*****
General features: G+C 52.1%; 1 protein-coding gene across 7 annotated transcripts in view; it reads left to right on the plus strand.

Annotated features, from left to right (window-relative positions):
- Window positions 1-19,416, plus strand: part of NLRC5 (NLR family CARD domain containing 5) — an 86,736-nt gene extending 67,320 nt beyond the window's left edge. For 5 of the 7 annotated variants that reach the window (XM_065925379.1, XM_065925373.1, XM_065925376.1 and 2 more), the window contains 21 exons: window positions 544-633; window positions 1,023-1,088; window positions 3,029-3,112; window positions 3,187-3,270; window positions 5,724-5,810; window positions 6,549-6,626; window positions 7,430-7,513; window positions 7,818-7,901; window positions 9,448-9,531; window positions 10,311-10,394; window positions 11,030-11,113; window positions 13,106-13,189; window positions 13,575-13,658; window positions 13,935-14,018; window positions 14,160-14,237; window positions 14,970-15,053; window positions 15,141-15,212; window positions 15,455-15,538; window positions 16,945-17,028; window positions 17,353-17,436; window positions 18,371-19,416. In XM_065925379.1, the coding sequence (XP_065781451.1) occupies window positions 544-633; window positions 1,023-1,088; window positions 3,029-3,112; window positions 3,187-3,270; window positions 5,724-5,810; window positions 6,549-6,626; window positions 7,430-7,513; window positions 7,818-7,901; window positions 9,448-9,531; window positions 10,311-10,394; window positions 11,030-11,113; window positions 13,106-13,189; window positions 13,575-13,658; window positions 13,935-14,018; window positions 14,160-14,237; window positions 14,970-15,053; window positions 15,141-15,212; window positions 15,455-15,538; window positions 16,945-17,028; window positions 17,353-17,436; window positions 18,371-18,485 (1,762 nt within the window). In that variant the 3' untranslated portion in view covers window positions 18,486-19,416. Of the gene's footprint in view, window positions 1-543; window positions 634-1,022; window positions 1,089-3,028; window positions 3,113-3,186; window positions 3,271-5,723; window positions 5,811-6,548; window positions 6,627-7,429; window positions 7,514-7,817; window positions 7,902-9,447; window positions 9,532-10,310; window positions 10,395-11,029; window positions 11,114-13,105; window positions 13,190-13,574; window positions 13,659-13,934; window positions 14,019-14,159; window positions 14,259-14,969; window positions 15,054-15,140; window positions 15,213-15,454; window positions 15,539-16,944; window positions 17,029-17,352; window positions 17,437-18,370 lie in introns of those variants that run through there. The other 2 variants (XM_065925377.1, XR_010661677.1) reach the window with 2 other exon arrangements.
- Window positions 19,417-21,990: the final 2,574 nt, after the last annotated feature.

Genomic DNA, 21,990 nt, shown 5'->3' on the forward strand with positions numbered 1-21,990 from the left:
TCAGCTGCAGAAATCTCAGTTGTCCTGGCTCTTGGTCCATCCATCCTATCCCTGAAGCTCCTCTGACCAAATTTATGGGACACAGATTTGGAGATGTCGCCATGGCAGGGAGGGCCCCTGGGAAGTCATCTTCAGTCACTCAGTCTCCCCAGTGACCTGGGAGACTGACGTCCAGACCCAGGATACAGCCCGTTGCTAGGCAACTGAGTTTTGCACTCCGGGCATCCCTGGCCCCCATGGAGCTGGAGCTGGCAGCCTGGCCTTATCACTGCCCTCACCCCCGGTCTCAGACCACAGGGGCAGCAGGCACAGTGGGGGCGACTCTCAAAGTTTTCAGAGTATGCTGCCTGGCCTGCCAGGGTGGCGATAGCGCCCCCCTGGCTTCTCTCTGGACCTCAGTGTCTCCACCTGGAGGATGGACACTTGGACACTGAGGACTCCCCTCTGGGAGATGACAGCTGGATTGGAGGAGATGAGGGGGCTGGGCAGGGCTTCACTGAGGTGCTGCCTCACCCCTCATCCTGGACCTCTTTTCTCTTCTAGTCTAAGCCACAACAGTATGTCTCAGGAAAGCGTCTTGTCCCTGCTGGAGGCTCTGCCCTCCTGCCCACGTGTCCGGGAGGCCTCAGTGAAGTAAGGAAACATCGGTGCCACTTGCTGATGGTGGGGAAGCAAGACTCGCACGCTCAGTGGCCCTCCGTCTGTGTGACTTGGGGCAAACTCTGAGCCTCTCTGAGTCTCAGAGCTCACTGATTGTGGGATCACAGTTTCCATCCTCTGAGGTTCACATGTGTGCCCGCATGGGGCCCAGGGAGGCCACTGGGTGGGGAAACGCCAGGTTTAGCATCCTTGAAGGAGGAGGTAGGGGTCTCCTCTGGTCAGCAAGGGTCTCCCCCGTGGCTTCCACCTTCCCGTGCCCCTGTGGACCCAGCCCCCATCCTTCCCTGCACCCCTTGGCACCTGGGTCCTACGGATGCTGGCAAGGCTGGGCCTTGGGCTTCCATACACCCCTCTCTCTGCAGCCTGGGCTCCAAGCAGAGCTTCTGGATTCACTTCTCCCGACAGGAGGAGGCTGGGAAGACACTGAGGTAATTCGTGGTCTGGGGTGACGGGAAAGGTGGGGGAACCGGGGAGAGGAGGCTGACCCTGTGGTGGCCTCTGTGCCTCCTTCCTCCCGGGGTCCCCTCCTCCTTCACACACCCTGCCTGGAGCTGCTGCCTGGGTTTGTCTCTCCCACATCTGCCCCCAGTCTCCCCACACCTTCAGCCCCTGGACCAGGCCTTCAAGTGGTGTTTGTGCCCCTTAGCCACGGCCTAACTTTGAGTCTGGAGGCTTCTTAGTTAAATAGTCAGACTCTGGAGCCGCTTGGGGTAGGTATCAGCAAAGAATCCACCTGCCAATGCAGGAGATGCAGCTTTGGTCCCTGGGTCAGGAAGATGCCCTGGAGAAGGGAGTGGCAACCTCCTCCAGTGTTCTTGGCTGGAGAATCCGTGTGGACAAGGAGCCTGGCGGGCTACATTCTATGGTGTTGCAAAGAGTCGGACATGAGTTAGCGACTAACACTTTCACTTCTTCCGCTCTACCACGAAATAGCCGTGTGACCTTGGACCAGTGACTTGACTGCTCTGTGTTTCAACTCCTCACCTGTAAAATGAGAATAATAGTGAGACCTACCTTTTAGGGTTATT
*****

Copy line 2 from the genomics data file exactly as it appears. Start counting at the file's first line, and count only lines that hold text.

Annotated features, from left to right (window-relative positions):